Japan Geoscience Union Meeting 2018

Presentation information

[EE] Oral

P (Space and Planetary Sciences) » P-PS Planetary Sciences

[P-PS02] Regolith Science

Tue. May 22, 2018 10:45 AM - 12:15 PM A02 (Tokyo Bay Makuhari Hall)

convener:Koji Wada(Planetary Exploration Research Center, Chiba Institute of Technology), Akiko Nakamura(Graduate School of Science, Kobe University), Patrick Michel(共同), Kevin John Walsh (Southwest Research Institute Boulder), Chairperson:Walsh Kevin(Southwest Research Institute)

11:15 AM - 11:30 AM

[PPS02-09] Experimental study of compaction behavior of regolith analogs due to vibration: Dependence on particle size and shape

*Tomomi Omura1, Akiko Nakamura1 (1.Graduate School of Science,Kobe University)

Keywords:regolith, vibration, cohesion, filling factor, compaction

The surface of asteroids are covered by regolith. The characteristics of regolith surface, i.e. geological feature such as impact crater and groove and physical properties such as filling factor and strength reflect the evolutional pass of the body. These characteristics have been changed by vibration due to impacts. For instance, the low number of small craters on Eros and obscure craters on Itokawa have been explained by relaxation of craters by impact-induced vibration (Richardson et al., 2004; Miyamoto et al. 2007). Such fluidization due to vibration also changes the filling factor of regolith layer. The compaction or dilation behavior of granular layer is characterized by a dimensionless acceleration Γ, which is the maximum vibration intensity relative to gravity (e.g. Philippe and Bideau 2003). The vibrational acceleration required to achieve a certain Γ is very small on asteroids because of their small gravity, therefore small impacts may be sufficient to change the filling factor of regolith. However, the Γ dependence of compaction behavior was obtained by experiments using millimeter-sized particles under Earth’s gravity. In these cases, interparticle force between the particles is negligible, but the force becomes significant under the microgravity of asteroids. Moreover, a result of numerical simulation shows that the constituent particles of a rubble-pile body 1950DA, which has short rotation period needs a cohesive strength of 75-85 Pa to avoid failure (Hirabayashi and Scheeres, 2015).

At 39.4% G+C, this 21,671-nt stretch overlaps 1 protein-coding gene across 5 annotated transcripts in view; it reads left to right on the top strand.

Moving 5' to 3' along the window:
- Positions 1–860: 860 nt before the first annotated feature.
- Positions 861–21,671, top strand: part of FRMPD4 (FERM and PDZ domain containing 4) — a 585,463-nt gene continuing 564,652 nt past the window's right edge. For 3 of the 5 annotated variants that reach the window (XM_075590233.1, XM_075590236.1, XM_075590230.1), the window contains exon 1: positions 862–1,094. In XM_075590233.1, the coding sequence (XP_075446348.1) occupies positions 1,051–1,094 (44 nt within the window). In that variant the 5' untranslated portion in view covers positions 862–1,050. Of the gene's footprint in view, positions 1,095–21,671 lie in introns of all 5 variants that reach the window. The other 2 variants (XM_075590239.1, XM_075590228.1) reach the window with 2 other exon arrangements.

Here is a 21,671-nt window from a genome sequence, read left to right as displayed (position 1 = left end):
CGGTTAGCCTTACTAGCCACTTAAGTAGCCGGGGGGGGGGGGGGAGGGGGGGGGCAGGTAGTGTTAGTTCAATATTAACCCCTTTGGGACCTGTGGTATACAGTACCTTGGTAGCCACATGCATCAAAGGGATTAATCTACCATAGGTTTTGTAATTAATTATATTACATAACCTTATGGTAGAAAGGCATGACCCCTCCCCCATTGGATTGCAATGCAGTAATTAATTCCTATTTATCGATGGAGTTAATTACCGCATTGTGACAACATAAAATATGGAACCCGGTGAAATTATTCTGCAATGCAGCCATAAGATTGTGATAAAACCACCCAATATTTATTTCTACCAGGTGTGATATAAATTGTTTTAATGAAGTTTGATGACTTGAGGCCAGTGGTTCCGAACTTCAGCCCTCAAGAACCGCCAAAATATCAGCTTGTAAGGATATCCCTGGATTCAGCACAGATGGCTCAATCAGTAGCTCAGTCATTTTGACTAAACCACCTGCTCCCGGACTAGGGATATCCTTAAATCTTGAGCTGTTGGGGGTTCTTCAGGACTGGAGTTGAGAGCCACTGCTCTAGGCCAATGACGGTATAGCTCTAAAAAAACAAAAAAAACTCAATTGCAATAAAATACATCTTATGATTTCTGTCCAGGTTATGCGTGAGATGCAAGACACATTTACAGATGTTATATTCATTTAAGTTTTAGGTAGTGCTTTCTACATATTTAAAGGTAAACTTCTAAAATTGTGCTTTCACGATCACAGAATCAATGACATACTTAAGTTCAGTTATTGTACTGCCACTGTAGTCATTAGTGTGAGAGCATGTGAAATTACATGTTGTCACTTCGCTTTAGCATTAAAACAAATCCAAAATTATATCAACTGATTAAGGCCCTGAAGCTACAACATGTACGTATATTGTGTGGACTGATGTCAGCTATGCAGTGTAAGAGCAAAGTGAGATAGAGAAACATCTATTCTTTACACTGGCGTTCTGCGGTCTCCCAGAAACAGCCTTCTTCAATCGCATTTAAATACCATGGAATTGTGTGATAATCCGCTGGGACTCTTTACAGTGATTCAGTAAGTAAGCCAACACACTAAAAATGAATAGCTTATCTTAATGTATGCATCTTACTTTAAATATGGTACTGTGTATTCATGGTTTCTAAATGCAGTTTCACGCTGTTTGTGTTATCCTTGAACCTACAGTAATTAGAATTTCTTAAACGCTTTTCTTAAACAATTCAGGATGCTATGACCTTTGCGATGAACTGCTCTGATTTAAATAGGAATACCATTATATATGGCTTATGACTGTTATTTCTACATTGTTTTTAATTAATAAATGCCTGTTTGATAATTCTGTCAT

In this study, we conducted tapping compaction experiments with particles smaller than 1 mm to mimic regolith particles under microgravity. We used quasi-monodisperse spherical glass beads and irregular particles as sample powder. The particles were sieved into cylindrical die with an inner diameter of 50 mm and a depth of 30 mm and tapped by free fall of the die. The vibrational acceleration applied to the sample was controlled by the falling height and measured by an accelerometer attached to the die. The maximum acceleration of the tapping was either 112±9 m/s2 (Γ=11±1), 272±22 m/s2 (Γ=28±2), or 685±60 m/s2 (Γ=70±6). We obtained filling factor of the sample before and after N (3≦N≦2×104) times tapping. Most of experiments were conducted at room temperature in air, but some were conducted at room temperature under ambient pressure of ~500 Pa.

Here we describe about results of spherical particles. The cohesive strength of sample particles measured in this study was 111±29 Pa, 38±20 Pa, and 62±52 Pa for 19 μm (GB19), 55 μm (GB55) and 93 μm (GB93) particles, respectively. Initial filling factor of samples were 0.47 for GB19 and 0.57 for GB55 and GB93. The filling factor of samples increased with N and finally achieved the steady state. The steady state filling factor of GB19 was much smaller than other particles due to larger cohesion of this particles. The cohesion of other particles did not affect the steady state filling factor under our experimental conditions. However, the characteristic value of Γ which determined the steady state filling factor and the characteristic compaction time increased as the particle diameter decreased to an order of magnitude greater than the case of 1 mm particles. The ambient pressure did not change the results of experiments, therefore these differences were not due to atmospheric drag.
We also investigated compaction behavior of irregular particles. In these cases, small particles, which had small initial filling factor achieved larger steady state filling factor. We will further investigate and discuss about effects of the shape of the particles on compaction behavior.